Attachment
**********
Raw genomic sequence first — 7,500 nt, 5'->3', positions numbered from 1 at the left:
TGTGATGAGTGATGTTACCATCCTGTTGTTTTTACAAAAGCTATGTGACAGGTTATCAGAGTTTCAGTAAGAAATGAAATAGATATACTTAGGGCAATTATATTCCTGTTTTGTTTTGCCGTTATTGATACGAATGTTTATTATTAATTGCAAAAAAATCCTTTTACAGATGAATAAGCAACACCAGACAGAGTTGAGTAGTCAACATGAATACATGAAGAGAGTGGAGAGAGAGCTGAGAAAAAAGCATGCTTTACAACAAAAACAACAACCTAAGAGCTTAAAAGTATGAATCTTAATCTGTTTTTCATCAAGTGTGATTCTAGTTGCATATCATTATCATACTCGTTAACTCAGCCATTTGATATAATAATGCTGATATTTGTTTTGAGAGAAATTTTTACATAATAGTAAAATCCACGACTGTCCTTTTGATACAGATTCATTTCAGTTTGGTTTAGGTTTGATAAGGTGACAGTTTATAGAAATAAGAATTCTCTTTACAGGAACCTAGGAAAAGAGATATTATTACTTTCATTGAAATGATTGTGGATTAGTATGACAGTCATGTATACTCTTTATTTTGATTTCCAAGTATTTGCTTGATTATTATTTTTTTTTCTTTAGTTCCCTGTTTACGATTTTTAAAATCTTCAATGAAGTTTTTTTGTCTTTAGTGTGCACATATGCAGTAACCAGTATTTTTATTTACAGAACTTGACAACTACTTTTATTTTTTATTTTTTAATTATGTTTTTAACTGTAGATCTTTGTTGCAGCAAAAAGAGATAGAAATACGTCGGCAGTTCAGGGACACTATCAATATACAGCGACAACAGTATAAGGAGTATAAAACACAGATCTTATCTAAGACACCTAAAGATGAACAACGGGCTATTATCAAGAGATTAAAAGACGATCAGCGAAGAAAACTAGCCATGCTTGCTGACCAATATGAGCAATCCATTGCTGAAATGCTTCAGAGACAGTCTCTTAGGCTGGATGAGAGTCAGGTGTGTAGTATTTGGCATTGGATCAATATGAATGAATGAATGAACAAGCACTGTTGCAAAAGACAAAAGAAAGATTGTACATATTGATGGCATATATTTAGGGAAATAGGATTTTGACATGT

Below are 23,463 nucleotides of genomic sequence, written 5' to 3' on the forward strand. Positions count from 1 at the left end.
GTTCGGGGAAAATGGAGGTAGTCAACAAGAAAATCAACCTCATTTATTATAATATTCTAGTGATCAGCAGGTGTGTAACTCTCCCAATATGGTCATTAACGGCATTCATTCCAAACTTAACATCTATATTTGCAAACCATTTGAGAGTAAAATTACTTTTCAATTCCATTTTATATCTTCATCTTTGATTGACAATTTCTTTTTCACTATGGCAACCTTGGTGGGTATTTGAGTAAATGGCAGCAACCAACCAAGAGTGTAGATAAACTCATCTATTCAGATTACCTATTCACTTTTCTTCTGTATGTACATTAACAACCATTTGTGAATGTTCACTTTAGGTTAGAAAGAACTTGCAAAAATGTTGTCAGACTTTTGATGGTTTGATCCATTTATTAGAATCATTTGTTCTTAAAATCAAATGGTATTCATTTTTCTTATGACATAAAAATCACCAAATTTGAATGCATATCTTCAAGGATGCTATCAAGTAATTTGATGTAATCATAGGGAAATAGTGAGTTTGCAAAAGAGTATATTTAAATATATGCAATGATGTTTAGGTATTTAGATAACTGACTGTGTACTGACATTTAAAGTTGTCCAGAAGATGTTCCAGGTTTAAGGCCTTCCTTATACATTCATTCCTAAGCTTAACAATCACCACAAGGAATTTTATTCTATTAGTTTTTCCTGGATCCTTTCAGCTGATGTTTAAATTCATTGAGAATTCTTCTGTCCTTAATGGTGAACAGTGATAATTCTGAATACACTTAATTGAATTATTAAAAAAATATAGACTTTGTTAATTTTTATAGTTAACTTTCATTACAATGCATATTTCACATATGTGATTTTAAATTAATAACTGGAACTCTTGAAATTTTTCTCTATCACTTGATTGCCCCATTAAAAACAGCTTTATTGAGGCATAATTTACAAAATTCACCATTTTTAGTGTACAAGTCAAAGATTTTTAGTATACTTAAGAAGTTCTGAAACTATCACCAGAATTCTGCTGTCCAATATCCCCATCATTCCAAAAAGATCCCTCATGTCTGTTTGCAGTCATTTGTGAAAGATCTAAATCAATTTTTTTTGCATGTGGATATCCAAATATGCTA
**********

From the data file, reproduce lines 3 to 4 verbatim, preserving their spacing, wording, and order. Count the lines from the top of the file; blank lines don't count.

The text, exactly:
Below are 23,463 nucleotides of genomic sequence, written 5' to 3' on the forward strand. Positions count from 1 at the left end.
GTTCGGGGAAAATGGAGGTAGTCAACAAGAAAATCAACCTCATTTATTATAATATTCTAGTGATCAGCAGGTGTGTAACTCTCCCAATATGGTCATTAACGGCATTCATTCCAAACTTAACATCTATATTTGCAAACCATTTGAGAGTAAAATTACTTTTCAATTCCATTTTATATCTTCATCTTTGATTGACAATTTCTTTTTCACTATGGCAACCTTGGTGGGTATTTGAGTAAATGGCAGCAACCAACCAAGAGTGTAGATAAACTCATCTATTCAGATTACCTATTCACTTTTCTTCTGTATGTACATTAACAACCATTTGTGAATGTTCACTTTAGGTTAGAAAGAACTTGCAAAAATGTTGTCAGACTTTTGATGGTTTGATCCATTTATTAGAATCATTTGTTCTTAAAATCAAATGGTATTCATTTTTCTTATGACATAAAAATCACCAAATTTGAATGCATATCTTCAAGGATGCTATCAAGTAATTTGATGTAATCATAGGGAAATAGTGAGTTTGCAAAAGAGTATATTTAAATATATGCAATGATGTTTAGGTATTTAGATAACTGACTGTGTACTGACATTTAAAGTTGTCCAGAAGATGTTCCAGGTTTAAGGCCTTCCTTATACATTCATTCCTAAGCTTAACAATCACCACAAGGAATTTTATTCTATTAGTTTTTCCTGGATCCTTTCAGCTGATGTTTAAATTCATTGAGAATTCTTCTGTCCTTAATGGTGAACAGTGATAATTCTGAATACACTTAATTGAATTATTAAAAAAATATAGACTTTGTTAATTTTTATAGTTAACTTTCATTACAATGCATATTTCACATATGTGATTTTAAATTAATAACTGGAACTCTTGAAATTTTTCTCTATCACTTGATTGCCCCATTAAAAACAGCTTTATTGAGGCATAATTTACAAAATTCACCATTTTTAGTGTACAAGTCAAAGATTTTTAGTATACTTAAGAAGTTCTGAAACTATCACCAGAATTCTGCTGTCCAATATCCCCATCATTCCAAAAAGATCCCTCATGTCTGTTTGCAGTCATTTGTGAAAGATCTAAATCAATTTTTTTTGCATGTGGATATCCAAATATGCTA